1. Pathway Obstructions (Tripping Hazards)
2. Curb Ramps
3. Pathway Characteristics
4. Critical Features

Assessment of these four areas provides a comprehensive report that will identify and detail all hazards and potential liabilities.

the digital height measuring device measures a vertical transition between sidewalk panels

1. pathway obstructions (tripping hazards)

If the transition height between sidewalk panels is greater than 0.25 inches, you have a liability. If a citizen in your community is hurt tripping on that transition, you have a confirmed and potentially expensive liability. One of the most common causes of personal injury cases in America involves an individual tripping on a sidewalk or walkway. Cities, business owners, and private property owners are often unaware of the responsibility to maintain the sidewalk environment, ensuring that the path of travel is free of any unsafe conditions.

assessing pathway obstructions

A complete assessment of the sidewalk corridor is the only way to identify these potential hazards in a responsible and proactive manner. PROWAP enables this assessment to be performed with speed, accuracy, and efficiency. The Beneficial Designs Digital Height Measurement Device (DHMD) eliminates the normal physical demand of kneeling or squatting to identify trip hazards. The collected data not only provides the geo-referenced position and information of each tripping hazard, but also enables an efficient calculation of the cost and the total volume of concrete necessary for repair.

the digital measuring wheel measures the width of a curb ramp

2. curb ramps

The curb ramp is the basic unit of accessibility in a pedestrian circulation area. A critical element of the sidewalk environment, the curb ramp provides the essential connection between sidewalk and street crossing for pedestrians. The design of curb ramps, however, may often hinder access for certain individuals or, worse, pose serious threats to public safety. Curb ramps without sufficient detectable warning surfaces fail to alert users with visual impairment of the sidewalk boundary and oncoming traffic. Steep or fluctuating planes incorporated into curb ramps can cause instability and tipping for users of mobility devices. The safety risks involved with the design of curb ramps are serious and many.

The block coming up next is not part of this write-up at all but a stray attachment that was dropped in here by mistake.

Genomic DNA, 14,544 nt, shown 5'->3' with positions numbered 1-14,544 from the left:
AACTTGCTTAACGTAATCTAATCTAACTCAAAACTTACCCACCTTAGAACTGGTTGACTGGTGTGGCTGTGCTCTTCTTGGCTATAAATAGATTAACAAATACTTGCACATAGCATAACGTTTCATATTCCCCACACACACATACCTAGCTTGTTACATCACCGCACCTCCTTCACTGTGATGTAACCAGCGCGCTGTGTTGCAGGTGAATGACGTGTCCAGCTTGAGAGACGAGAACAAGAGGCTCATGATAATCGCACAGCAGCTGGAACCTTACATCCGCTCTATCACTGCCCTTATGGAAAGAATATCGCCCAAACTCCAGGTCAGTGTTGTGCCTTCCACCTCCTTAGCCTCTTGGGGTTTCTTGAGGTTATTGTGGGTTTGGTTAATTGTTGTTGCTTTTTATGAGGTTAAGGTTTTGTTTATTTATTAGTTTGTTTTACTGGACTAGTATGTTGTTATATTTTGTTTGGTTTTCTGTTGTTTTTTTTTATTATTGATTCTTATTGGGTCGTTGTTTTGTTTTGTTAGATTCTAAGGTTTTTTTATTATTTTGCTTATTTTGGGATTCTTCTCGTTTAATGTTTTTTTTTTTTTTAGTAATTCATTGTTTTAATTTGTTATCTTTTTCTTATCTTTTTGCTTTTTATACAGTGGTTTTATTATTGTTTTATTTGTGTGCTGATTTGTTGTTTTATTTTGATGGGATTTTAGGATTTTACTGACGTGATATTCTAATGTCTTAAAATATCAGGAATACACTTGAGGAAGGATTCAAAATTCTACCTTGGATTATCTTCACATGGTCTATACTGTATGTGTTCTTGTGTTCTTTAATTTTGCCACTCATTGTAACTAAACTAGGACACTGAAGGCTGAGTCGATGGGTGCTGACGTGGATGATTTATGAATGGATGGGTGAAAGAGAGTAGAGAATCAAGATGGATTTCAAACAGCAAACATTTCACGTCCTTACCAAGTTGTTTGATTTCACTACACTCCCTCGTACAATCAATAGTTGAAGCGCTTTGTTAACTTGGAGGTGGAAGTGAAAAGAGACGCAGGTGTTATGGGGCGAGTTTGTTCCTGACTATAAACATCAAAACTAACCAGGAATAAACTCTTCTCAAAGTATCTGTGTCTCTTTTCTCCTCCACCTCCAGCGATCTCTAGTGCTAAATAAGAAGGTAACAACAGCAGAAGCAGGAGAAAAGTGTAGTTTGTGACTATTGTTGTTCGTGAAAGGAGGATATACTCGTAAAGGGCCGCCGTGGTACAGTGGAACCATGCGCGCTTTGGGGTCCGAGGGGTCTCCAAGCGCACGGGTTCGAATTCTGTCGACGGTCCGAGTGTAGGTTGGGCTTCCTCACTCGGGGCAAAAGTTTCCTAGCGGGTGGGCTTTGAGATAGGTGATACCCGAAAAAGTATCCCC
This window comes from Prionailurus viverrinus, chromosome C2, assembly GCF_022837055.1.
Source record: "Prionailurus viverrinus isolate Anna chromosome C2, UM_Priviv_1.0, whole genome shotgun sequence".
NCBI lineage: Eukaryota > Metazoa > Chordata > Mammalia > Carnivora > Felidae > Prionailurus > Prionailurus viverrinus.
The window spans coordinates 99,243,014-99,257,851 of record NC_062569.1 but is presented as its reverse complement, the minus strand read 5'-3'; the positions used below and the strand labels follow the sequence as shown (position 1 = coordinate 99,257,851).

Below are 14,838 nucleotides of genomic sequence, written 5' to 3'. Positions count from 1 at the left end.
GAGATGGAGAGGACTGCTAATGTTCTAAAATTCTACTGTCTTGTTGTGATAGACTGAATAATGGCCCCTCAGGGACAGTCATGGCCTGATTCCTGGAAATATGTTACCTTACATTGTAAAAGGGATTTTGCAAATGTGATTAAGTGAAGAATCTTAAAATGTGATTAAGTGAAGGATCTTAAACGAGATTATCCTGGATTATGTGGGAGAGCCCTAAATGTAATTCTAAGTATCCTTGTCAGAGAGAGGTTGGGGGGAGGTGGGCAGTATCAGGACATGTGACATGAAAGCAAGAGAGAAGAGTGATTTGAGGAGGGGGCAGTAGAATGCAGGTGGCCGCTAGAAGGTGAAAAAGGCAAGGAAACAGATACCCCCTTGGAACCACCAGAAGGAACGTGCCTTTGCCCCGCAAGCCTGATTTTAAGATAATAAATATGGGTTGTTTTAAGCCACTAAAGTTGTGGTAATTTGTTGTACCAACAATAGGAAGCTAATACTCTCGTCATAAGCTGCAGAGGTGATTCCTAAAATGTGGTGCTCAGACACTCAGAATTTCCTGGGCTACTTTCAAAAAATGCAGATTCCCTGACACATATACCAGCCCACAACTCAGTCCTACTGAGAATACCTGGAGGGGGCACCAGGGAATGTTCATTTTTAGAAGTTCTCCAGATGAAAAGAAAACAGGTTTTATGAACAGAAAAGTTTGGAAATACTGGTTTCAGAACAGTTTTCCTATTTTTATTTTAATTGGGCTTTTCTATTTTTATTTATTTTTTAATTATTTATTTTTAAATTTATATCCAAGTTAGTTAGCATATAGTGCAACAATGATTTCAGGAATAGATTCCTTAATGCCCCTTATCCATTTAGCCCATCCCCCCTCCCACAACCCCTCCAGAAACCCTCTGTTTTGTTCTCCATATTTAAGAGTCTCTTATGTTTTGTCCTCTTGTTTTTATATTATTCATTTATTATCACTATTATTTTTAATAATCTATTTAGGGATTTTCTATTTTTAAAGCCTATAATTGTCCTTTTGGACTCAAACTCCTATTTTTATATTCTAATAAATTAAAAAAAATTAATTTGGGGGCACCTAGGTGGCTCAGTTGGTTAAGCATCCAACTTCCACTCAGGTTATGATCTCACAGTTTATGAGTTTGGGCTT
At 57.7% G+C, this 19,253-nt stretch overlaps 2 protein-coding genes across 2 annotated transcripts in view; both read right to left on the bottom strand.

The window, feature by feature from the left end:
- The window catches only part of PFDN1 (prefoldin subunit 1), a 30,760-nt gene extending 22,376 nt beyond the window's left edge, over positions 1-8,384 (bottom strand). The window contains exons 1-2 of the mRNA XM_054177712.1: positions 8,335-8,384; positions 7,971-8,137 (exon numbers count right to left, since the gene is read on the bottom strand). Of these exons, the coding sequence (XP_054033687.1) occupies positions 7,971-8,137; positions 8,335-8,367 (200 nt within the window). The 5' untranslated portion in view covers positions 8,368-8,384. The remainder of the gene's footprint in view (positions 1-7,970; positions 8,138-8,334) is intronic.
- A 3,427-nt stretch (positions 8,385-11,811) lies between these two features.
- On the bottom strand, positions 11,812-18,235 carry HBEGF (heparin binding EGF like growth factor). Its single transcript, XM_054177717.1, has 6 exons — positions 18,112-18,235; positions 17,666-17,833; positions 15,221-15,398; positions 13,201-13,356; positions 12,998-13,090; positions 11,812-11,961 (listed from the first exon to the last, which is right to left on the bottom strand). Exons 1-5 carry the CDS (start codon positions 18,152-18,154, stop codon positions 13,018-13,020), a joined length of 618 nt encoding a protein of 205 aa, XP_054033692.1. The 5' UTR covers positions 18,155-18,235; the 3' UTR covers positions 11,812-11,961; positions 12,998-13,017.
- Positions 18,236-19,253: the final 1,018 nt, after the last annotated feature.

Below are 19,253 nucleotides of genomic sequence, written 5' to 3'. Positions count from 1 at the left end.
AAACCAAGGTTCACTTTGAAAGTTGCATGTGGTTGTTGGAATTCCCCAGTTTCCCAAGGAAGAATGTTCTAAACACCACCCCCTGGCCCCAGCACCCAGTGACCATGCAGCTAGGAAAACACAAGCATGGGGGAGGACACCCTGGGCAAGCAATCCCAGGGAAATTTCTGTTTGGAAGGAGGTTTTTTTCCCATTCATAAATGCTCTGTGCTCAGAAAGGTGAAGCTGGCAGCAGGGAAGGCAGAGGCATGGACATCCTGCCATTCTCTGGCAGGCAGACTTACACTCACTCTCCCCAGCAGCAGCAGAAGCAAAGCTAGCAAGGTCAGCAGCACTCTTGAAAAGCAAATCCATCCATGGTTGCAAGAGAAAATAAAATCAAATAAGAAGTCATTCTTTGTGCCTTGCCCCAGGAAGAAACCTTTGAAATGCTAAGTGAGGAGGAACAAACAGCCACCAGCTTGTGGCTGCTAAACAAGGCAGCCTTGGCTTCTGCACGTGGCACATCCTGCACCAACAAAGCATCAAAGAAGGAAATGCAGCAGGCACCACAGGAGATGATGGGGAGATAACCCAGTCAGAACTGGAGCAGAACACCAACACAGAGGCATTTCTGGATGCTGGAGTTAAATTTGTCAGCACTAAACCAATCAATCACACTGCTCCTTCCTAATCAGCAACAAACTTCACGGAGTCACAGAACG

Determining compliance of a single curb ramp with the Proposed Guidelines for Pedestrian Facilities in the Public Right-of-Way necessitates the measurement of length, width, grade, and cross-slope of eleven different elements. Manual collection of each of these measurements requires bending or kneeling down over 22 times at one curb ramp, which is an additional potential liability!

assessing curb ramps

In contrast, PROWAP streamlines curb ramp assessment, requiring only 10-20% of the time required to conduct a manual curb ramp assessment. The PROWAP hardware and software guides the workflow and simplifies the data collection process, saving time, money, and effort. Key information collected by PROWAP enables engineers and maintenance managers to establish and plan the amount of repair necessary to remedy any access barriers created by curb ramps. Electronically stabilized automatic sensors mounted to the PROWAP cart quickly measure and record all of the required slope data to within 0.1%. When the cart wheel base length exceeds the length of ramp flares, the sensor box may be removed and used to measure the slopes of the flares. Dimensions are automatically recorded using the digital measuring wheel (DMW) apart from any manual data entry.